Now you can start querying the SQL dataset which contains all your data sources. By accessing a fused warehouse you can generate complex reports using any analytics tool of choice — Looker, Domo, Chartio, whatever you please. A task vastly easier than had the data still remained siloed within their original SaaS applications.
Let’s see some examples.
Say you use GoToMeeting, HelpScout, and HubSpot. In a tool like MySQL Workbench, you could run a query that links fused records from the Company_Tickets_Links table, returning the status of the ticket, case numbers, normalized dates, and more.
Say your support data is in HelpScout and your marketing automation data in HubSpot. How can you link tickets to certain companies, matching support cases to actual accounts, when HubSpot uses a Company object, and HelpScout a Contact object?
Without Fusion, you’d have to look at multiple columns in the warehouse to join. In HubSpot’s data, the company might also be Acme Inc., in HelpScout’s it could be acme. Just to answer this simple question, you’d have to do multiple matches, look at multiple columns.
With Fusion, all these matches happen natively. You simply link HelpScout’s Tickets table to HubSpot’s Contacts table — et voilà, all tickets are linked to company accounts. To visualize, you could use Tableau or any other BI tool.
This simple linking opens up the 360-degree view of your customer so vital for onboarding customers. But this you could do in an endless number of ways. In another simple example, here we get a count of which pipeline stage all of our customers are in by fusing data from multiple SaaS applications, this time with MetaBase:
How does fused data compare to data from other ETL tools?
Unlike other ETL tools, which make you clean, combine, and warehouse the data yourself, Fusion extracts your data and automatically provides both the fused records and access to the warehouse storing the schema of fused records, both of which may feed your analytics, BI or reporting tools.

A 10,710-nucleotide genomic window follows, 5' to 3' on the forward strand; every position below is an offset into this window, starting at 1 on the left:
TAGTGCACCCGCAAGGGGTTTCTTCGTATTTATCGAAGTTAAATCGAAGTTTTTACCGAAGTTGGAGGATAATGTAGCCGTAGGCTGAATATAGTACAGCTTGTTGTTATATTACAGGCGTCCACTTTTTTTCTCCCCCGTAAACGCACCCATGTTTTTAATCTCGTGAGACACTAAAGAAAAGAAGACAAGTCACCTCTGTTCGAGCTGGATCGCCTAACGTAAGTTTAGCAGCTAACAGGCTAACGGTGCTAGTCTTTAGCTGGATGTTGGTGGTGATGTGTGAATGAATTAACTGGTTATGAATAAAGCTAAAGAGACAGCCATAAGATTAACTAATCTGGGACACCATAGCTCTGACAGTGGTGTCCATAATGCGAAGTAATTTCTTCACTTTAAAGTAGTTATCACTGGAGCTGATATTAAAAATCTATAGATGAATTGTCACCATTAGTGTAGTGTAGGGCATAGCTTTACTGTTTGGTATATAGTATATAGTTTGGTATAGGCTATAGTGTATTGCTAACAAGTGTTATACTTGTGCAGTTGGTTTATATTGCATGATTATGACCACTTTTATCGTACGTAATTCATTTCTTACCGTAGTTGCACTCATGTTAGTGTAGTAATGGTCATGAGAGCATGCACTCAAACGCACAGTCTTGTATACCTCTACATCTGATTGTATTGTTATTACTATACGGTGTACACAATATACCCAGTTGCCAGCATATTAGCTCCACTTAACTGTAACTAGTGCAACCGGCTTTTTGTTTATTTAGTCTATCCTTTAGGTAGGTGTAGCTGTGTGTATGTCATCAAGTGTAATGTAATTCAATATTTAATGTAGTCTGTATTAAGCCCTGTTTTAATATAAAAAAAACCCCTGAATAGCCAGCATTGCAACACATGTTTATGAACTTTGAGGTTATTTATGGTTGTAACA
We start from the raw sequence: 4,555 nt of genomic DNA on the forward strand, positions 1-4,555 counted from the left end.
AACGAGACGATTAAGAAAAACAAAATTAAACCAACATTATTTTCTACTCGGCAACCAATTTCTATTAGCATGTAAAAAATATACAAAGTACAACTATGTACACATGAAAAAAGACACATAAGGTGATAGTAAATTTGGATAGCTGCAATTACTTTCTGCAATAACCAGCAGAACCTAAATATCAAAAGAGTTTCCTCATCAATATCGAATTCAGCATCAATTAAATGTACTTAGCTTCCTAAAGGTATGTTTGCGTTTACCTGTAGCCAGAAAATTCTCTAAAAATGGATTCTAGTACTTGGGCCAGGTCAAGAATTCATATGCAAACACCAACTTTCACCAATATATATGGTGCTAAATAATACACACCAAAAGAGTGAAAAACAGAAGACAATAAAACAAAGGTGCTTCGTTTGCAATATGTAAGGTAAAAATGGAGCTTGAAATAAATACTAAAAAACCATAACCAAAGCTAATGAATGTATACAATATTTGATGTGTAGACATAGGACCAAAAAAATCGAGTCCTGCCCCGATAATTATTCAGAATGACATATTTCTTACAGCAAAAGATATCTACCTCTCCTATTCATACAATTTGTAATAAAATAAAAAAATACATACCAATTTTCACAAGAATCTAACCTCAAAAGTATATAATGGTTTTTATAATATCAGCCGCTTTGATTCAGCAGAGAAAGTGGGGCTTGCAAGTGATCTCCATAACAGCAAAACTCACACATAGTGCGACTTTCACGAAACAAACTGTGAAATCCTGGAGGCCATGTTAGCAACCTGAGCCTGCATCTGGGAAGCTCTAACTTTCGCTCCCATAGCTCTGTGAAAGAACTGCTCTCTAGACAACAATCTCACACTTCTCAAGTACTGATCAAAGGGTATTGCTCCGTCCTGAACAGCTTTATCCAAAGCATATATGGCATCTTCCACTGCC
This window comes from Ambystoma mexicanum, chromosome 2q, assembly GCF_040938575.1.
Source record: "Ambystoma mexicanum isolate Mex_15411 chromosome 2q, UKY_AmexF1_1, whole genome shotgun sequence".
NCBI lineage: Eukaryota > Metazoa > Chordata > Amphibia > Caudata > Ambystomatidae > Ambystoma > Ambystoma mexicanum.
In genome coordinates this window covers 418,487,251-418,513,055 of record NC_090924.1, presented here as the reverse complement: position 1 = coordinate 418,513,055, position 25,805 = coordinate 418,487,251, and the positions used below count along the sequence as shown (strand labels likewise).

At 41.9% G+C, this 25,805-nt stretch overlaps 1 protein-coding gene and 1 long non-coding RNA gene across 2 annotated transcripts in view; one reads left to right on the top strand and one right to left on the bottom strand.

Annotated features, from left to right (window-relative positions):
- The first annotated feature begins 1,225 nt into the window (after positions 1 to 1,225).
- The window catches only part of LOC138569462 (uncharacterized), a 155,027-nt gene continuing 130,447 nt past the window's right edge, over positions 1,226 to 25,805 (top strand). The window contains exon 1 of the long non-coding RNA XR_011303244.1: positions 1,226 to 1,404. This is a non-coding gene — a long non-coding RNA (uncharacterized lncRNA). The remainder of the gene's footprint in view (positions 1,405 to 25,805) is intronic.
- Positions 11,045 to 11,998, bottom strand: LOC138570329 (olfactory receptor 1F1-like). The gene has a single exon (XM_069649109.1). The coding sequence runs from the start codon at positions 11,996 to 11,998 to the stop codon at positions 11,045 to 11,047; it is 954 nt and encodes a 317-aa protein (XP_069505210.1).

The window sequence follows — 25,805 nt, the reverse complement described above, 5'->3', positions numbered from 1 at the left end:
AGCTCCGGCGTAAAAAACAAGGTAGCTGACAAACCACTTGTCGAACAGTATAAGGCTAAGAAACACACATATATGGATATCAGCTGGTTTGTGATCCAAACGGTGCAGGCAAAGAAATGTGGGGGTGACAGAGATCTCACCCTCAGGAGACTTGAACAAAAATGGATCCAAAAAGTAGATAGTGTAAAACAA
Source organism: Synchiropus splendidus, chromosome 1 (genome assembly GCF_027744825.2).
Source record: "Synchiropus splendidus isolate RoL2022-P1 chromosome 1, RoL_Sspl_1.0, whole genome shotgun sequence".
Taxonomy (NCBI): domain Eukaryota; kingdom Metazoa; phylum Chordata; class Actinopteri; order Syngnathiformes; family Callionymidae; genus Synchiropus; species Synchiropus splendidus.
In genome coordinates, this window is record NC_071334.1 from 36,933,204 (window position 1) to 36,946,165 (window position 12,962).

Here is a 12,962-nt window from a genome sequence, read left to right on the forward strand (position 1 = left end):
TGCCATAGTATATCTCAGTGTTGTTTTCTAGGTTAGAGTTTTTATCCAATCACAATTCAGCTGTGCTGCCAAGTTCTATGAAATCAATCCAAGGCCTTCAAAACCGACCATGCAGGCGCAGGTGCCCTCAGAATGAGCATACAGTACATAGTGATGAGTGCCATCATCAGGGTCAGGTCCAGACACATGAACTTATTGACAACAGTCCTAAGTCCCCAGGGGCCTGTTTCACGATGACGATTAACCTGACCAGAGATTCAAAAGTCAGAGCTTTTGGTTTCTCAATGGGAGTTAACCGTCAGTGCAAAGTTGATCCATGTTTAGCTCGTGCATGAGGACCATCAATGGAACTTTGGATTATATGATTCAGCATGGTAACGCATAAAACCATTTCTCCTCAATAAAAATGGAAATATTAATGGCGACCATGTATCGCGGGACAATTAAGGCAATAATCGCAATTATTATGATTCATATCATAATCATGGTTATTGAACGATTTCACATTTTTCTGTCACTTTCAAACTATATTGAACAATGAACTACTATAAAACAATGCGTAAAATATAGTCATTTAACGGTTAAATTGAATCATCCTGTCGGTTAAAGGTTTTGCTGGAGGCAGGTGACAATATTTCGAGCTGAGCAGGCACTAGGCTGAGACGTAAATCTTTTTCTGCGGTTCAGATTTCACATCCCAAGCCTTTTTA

Back to the Fuser: A.I. & Machine Learning
Thanks to the rise in A.I. and machine learning, in the future fused records could spark actions — automated changes to records in real-time, webhooks and workflows for actions such as sending a notification to an account manager, or contact to a customer via social media.
There are a lot of great reasons why you should fuse your data. Today, getting started with your trusted data source is simple. Here’s how it works:
1. Connect your data sources. Extract your data from SaaS applications such as Marketo, HubSpot, Salesforce and NetSuite. In just a few clicks.
2. Fuse your data. Automate data matching, de-duplicating, resolving data conflicts and modeling object relationships for more real-time reporting and dashboards.
3. Warehouse your data instantly. Automatically access your warehouse via a cloud data warehouse.
4. Feed analytics & BI tools. Let your cloud data warehouse feed SQL input into tools you are using for visibility and analytics including Tableau, Microsoft PowerBI, Amazon QuickSight, MetaBase, and more.